Clinical Assistant Professor, Medicine
Reactivation of Chagas disease has been described in immunosuppressed patients, but there is a paucity of literature describing reactivation in patients on immunosuppressive therapies for the treatment of autoimmune rheumatic diseases. We describe a case of Chagas disease reactivation in a woman taking azathioprine and prednisone for limited cutaneous systemic sclerosis (lcSSc). Reactivation manifested as indurated and erythematous cutaneous nodules. Sequencing of a skin biopsy specimen confirmed the diagnosis of Chagas disease. She was treated with benznidazole with clinical improvement in the cutaneous lesions. However, her clinical course was complicated and included disseminated CMV disease and subsequent septic shock due to bacteremia. Our case and review of the literature highlight that screening for Chagas disease should be strongly considered for patients who will undergo immunosuppression for treatment of autoimmune disease if epidemiologically indicated.
View details for DOI 10.1093/ofid/ofaa642
View details for PubMedID 33575423
View details for PubMedCentralID PMC7863873
View details for Web of Science ID 000522979101549
To develop and test the usability and feasibility of a customizable mobile application (app) designed to help educate patients about their oral anticancer medications (OAMs) and regimens.Outpatient cancer center and oncology pharmacy for urban, Midwestern academic health system.Clinically-supervised educational intervention to support patients learning about OAMs.With input from patient partners, our interdisciplinary team designed the first known tablet-based educational app that can interface with a patient's electronic medical record. The app is based on learning style and adherence theories and is customizable for individually prescribed OAMs. The app can accommodate multiple learning styles through text at 6th-grade reading level, pictures, animations, and audio voiceovers. Functionalities include interactive educational modules on 11 OAMs and case-based patient stories on common barriers to OAM adherence.Early phase testing provided the opportunity to observe the user interface with the app and app functionality. Data were summarized descriptively from observations and comments of patient subjects.Thirty patient subjects provided input-19 in phase 1 usability testing and 11 in phase 2 feasibility testing. Comments provided by patient subjects during usability testing were largely positive. Responses included self-identification with patient stories, usefulness of drug information, preferences for text messages, and app limitations (e.g., perceived generational digital divide in technology use and potential patient inability to receive text messages). Using their feedback, modifications were made to the prototype app. Responses in feasibility testing demonstrated the app's usefulness across a wide range of ages. Highest opinion ratings on app usefulness were stated by patients who were newer to OAM therapy.User feedback suggests the potential benefit of the app as a tool to help patients with cancer, particularly after the first months for those starting new OAM regimens. Processes and lessons learned are transferable to other settings.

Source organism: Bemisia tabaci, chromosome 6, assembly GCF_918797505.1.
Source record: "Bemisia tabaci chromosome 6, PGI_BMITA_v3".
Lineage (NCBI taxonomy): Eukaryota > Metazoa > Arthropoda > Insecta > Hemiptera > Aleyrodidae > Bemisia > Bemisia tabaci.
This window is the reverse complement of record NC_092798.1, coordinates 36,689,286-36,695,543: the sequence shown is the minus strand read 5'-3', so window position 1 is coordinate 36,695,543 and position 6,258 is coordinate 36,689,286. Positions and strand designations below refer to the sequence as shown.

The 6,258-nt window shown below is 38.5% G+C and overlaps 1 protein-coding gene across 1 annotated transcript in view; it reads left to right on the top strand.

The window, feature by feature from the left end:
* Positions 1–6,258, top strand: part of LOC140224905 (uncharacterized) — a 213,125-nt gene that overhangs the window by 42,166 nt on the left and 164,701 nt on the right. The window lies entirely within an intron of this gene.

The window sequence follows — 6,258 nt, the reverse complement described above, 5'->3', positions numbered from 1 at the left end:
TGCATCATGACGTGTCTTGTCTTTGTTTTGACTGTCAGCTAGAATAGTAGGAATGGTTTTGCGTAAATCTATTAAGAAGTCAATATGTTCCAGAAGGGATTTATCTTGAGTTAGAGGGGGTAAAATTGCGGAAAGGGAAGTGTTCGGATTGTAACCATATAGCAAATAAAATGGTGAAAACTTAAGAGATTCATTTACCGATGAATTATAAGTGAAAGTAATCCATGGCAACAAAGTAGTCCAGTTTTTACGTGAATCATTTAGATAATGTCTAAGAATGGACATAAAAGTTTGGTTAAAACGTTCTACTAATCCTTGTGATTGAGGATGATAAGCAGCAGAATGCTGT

View details for DOI 10.1016/j.japh.2018.12.014
View details for Web of Science ID 000460662000017
View details for PubMedID 30745188
Latest information on COVID-19